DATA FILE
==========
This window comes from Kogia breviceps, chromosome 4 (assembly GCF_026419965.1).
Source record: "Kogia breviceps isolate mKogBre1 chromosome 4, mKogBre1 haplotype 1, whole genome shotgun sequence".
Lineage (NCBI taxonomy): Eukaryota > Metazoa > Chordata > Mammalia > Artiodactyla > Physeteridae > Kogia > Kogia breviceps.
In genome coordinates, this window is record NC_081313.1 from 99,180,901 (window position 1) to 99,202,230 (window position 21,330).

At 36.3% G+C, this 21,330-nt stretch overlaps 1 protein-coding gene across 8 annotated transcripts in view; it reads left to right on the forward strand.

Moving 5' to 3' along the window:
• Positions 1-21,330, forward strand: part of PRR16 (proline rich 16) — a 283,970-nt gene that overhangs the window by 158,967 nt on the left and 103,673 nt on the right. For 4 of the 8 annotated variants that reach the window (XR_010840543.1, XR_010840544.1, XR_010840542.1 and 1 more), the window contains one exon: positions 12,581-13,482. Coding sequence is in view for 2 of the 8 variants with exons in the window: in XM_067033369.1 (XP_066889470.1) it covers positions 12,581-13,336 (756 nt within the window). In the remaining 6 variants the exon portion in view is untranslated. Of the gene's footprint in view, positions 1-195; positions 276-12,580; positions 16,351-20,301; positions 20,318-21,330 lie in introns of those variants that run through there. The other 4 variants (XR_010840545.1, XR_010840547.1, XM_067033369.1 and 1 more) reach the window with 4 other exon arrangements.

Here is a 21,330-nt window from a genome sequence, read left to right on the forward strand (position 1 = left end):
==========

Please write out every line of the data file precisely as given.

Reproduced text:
This window comes from Kogia breviceps, chromosome 4 (assembly GCF_026419965.1).
Source record: "Kogia breviceps isolate mKogBre1 chromosome 4, mKogBre1 haplotype 1, whole genome shotgun sequence".
Lineage (NCBI taxonomy): Eukaryota > Metazoa > Chordata > Mammalia > Artiodactyla > Physeteridae > Kogia > Kogia breviceps.
In genome coordinates, this window is record NC_081313.1 from 99,180,901 (window position 1) to 99,202,230 (window position 21,330).

At 36.3% G+C, this 21,330-nt stretch overlaps 1 protein-coding gene across 8 annotated transcripts in view; it reads left to right on the forward strand.

Moving 5' to 3' along the window:
• Positions 1-21,330, forward strand: part of PRR16 (proline rich 16) — a 283,970-nt gene that overhangs the window by 158,967 nt on the left and 103,673 nt on the right. For 4 of the 8 annotated variants that reach the window (XR_010840543.1, XR_010840544.1, XR_010840542.1 and 1 more), the window contains one exon: positions 12,581-13,482. Coding sequence is in view for 2 of the 8 variants with exons in the window: in XM_067033369.1 (XP_066889470.1) it covers positions 12,581-13,336 (756 nt within the window). In the remaining 6 variants the exon portion in view is untranslated. Of the gene's footprint in view, positions 1-195; positions 276-12,580; positions 16,351-20,301; positions 20,318-21,330 lie in introns of those variants that run through there. The other 4 variants (XR_010840545.1, XR_010840547.1, XM_067033369.1 and 1 more) reach the window with 4 other exon arrangements.

Here is a 21,330-nt window from a genome sequence, read left to right on the forward strand (position 1 = left end):